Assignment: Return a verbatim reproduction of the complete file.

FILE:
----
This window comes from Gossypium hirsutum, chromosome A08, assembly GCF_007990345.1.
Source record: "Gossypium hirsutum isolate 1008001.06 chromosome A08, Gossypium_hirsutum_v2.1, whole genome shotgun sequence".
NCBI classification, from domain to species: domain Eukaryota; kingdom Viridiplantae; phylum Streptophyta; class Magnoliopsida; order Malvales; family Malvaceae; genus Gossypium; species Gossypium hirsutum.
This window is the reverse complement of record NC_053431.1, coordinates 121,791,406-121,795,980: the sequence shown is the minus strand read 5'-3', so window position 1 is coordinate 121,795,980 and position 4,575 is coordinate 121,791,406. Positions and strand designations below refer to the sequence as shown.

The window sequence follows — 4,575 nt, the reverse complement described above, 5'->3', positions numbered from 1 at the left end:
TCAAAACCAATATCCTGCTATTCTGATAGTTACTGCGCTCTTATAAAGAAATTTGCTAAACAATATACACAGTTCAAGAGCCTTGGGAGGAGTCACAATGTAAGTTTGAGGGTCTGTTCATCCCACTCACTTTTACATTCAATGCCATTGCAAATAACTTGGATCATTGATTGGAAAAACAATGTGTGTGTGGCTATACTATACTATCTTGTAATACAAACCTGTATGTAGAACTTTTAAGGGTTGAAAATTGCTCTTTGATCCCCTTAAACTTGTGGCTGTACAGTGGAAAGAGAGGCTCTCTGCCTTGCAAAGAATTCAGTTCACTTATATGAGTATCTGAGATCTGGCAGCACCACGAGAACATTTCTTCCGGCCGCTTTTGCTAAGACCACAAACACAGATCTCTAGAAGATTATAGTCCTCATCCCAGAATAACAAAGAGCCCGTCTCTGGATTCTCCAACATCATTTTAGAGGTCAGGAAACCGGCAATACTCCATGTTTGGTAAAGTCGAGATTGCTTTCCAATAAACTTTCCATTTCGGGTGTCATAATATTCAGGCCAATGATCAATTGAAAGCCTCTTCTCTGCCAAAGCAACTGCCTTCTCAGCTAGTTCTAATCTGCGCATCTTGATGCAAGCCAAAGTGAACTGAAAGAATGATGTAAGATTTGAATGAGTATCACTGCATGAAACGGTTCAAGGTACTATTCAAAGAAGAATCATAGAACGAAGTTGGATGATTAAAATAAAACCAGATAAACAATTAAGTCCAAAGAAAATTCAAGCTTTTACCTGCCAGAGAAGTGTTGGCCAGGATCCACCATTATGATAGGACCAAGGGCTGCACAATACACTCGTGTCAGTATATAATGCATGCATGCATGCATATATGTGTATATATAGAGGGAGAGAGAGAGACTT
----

This window comes from Gossypium hirsutum, chromosome A08, assembly GCF_007990345.1.
Source record: "Gossypium hirsutum isolate 1008001.06 chromosome A08, Gossypium_hirsutum_v2.1, whole genome shotgun sequence".
NCBI classification, from domain to species: domain Eukaryota; kingdom Viridiplantae; phylum Streptophyta; class Magnoliopsida; order Malvales; family Malvaceae; genus Gossypium; species Gossypium hirsutum.
This window is the reverse complement of record NC_053431.1, coordinates 121,791,406-121,795,980: the sequence shown is the minus strand read 5'-3', so window position 1 is coordinate 121,795,980 and position 4,575 is coordinate 121,791,406. Positions and strand designations below refer to the sequence as shown.

The window sequence follows — 4,575 nt, the reverse complement described above, 5'->3', positions numbered from 1 at the left end:
TCAAAACCAATATCCTGCTATTCTGATAGTTACTGCGCTCTTATAAAGAAATTTGCTAAACAATATACACAGTTCAAGAGCCTTGGGAGGAGTCACAATGTAAGTTTGAGGGTCTGTTCATCCCACTCACTTTTACATTCAATGCCATTGCAAATAACTTGGATCATTGATTGGAAAAACAATGTGTGTGTGGCTATACTATACTATCTTGTAATACAAACCTGTATGTAGAACTTTTAAGGGTTGAAAATTGCTCTTTGATCCCCTTAAACTTGTGGCTGTACAGTGGAAAGAGAGGCTCTCTGCCTTGCAAAGAATTCAGTTCACTTATATGAGTATCTGAGATCTGGCAGCACCACGAGAACATTTCTTCCGGCCGCTTTTGCTAAGACCACAAACACAGATCTCTAGAAGATTATAGTCCTCATCCCAGAATAACAAAGAGCCCGTCTCTGGATTCTCCAACATCATTTTAGAGGTCAGGAAACCGGCAATACTCCATGTTTGGTAAAGTCGAGATTGCTTTCCAATAAACTTTCCATTTCGGGTGTCATAATATTCAGGCCAATGATCAATTGAAAGCCTCTTCTCTGCCAAAGCAACTGCCTTCTCAGCTAGTTCTAATCTGCGCATCTTGATGCAAGCCAAAGTGAACTGAAAGAATGATGTAAGATTTGAATGAGTATCACTGCATGAAACGGTTCAAGGTACTATTCAAAGAAGAATCATAGAACGAAGTTGGATGATTAAAATAAAACCAGATAAACAATTAAGTCCAAAGAAAATTCAAGCTTTTACCTGCCAGAGAAGTGTTGGCCAGGATCCACCATTATGATAGGACCAAGGGCTGCACAATACACTCGTGTCAGTATATAATGCATGCATGCATGCATATATGTGTATATATAGAGGGAGAGAGAGAGACTT